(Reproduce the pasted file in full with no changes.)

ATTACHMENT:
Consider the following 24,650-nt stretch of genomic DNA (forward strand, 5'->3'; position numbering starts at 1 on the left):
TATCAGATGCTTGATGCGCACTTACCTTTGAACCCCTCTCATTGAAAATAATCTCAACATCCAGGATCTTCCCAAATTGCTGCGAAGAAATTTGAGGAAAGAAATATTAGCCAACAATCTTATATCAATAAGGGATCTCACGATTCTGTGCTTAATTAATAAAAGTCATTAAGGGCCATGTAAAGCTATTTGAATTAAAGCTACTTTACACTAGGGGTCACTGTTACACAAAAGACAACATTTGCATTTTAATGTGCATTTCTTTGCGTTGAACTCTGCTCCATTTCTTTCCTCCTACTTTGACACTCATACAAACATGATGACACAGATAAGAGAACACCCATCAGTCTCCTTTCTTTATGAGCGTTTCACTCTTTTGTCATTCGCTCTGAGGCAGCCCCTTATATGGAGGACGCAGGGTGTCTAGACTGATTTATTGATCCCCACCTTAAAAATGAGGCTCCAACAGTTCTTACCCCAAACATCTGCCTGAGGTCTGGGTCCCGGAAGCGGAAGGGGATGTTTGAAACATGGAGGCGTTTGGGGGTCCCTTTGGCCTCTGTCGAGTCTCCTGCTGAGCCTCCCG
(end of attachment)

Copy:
Consider the following 24,650-nt stretch of genomic DNA (forward strand, 5'->3'; position numbering starts at 1 on the left):
TATCAGATGCTTGATGCGCACTTACCTTTGAACCCCTCTCATTGAAAATAATCTCAACATCCAGGATCTTCCCAAATTGCTGCGAAGAAATTTGAGGAAAGAAATATTAGCCAACAATCTTATATCAATAAGGGATCTCACGATTCTGTGCTTAATTAATAAAAGTCATTAAGGGCCATGTAAAGCTATTTGAATTAAAGCTACTTTACACTAGGGGTCACTGTTACACAAAAGACAACATTTGCATTTTAATGTGCATTTCTTTGCGTTGAACTCTGCTCCATTTCTTTCCTCCTACTTTGACACTCATACAAACATGATGACACAGATAAGAGAACACCCATCAGTCTCCTTTCTTTATGAGCGTTTCACTCTTTTGTCATTCGCTCTGAGGCAGCCCCTTATATGGAGGACGCAGGGTGTCTAGACTGATTTATTGATCCCCACCTTAAAAATGAGGCTCCAACAGTTCTTACCCCAAACATCTGCCTGAGGTCTGGGTCCCGGAAGCGGAAGGGGATGTTTGAAACATGGAGGCGTTTGGGGGTCCCTTTGGCCTCTGTCGAGTCTCCTGCTGAGCCTCCCG